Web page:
While testing is still in short supply, there has been an increase in getting more test kits to the community. The swabs are what most people are used to seeing on the news (or have experienced first-hand). However, we are now seeing blood tests, finger pokes and discussions of antibodies. Let’s take a minute to break down each test.
The Nasopharyngeal swab: This swab is used to gather a collection of secretions from the back of the throat, behind your nasal passages. It is inserted in the nostril until it reaches the back of the throat and then rotated gently while being removed. It is done by a health care practitioner. What this will tell you is whether you have the virus present right now. You would be considered contagious whether symptomatic or asymptomatic.
The IGM test: IgM are antibodies that develop early on in an infection, roughly 5-7 days after picking up the virus or bacteria.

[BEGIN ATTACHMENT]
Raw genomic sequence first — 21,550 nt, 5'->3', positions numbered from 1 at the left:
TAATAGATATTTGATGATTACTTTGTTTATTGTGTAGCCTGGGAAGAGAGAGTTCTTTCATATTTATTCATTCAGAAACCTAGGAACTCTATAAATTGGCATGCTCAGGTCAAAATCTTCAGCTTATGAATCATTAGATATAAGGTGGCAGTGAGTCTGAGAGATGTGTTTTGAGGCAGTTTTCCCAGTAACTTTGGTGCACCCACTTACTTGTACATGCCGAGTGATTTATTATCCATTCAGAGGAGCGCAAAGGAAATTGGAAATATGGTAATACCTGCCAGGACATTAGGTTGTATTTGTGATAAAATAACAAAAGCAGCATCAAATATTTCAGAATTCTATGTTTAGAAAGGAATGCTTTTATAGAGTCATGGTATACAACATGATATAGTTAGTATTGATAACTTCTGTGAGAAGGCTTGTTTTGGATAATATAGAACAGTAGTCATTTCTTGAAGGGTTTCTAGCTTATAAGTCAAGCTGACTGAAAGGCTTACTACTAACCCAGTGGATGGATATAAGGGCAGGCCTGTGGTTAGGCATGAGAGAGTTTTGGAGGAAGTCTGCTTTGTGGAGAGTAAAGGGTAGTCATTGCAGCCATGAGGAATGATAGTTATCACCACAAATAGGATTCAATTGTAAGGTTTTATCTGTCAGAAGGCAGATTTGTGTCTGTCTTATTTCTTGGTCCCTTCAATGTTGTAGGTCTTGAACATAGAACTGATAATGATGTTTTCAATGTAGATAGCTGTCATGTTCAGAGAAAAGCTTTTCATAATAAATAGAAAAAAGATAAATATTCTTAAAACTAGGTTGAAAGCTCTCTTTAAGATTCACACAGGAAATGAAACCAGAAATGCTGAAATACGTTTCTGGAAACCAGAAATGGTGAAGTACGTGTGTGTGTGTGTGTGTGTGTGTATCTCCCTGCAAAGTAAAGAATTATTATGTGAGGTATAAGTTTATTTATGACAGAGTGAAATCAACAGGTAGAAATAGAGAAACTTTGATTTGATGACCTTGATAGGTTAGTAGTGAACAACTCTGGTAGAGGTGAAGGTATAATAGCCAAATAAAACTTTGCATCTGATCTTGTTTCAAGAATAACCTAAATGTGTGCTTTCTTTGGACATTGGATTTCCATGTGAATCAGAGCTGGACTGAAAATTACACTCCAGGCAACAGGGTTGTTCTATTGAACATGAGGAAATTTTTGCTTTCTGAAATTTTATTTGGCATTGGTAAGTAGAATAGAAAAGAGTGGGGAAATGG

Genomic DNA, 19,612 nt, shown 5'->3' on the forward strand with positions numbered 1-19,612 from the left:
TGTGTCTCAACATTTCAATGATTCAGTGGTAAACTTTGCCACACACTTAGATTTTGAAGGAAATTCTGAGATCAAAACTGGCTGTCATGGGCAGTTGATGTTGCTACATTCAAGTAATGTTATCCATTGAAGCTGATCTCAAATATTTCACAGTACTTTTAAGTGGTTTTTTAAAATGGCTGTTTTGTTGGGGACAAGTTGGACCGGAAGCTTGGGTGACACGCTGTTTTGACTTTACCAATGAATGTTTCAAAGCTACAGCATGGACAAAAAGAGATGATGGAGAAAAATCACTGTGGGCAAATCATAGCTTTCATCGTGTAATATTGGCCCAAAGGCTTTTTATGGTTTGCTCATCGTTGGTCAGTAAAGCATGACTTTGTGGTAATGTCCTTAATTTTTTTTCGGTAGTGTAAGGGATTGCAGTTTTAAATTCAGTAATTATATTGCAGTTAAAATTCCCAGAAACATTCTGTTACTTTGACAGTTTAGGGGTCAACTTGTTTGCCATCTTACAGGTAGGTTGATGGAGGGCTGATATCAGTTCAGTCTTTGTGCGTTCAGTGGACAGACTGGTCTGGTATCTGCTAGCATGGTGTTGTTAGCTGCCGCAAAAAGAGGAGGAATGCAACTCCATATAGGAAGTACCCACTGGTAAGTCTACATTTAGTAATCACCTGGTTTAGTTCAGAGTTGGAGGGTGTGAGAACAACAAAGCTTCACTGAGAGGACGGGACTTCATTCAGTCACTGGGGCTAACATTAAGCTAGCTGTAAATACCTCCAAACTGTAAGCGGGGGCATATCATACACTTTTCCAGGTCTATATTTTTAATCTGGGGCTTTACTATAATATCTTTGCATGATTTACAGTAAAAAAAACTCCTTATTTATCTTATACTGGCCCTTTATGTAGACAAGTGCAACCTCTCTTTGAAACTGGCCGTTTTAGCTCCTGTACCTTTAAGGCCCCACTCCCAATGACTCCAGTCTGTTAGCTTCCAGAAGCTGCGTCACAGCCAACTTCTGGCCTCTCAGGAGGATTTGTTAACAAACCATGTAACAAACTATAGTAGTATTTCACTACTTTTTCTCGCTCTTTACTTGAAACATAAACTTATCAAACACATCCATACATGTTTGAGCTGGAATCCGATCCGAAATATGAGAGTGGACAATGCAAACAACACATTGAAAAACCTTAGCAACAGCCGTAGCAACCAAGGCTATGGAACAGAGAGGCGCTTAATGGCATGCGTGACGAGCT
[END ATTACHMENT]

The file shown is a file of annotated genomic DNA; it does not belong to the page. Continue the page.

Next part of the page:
The IGG test: IGGs are antibodies that are formed later in the stage of infection and can sometimes be used to gauge a person’s immunity to a disease. This often, (not always) means that when faced with the same disease, a person will not become ill.
What it all means for covid-19 is this:
The nasal swab is currently the gold standard for identifying infected individuals, but will only tell you if you actively have the virus.
The IgM test can tell you if you have recently been exposed and can mean you are still currently ill or have had it in the recent past or have an asymptomatic infection. It is less definitive for whether you can still spread the virus.
The IgG means you’ve had it and gotten rid of it. Whether this means you now have immunity remains uncertain. Early trials are showing that it likely does offer some protection but how much and for how long is still unknown.
- Dr. Mike & Brooke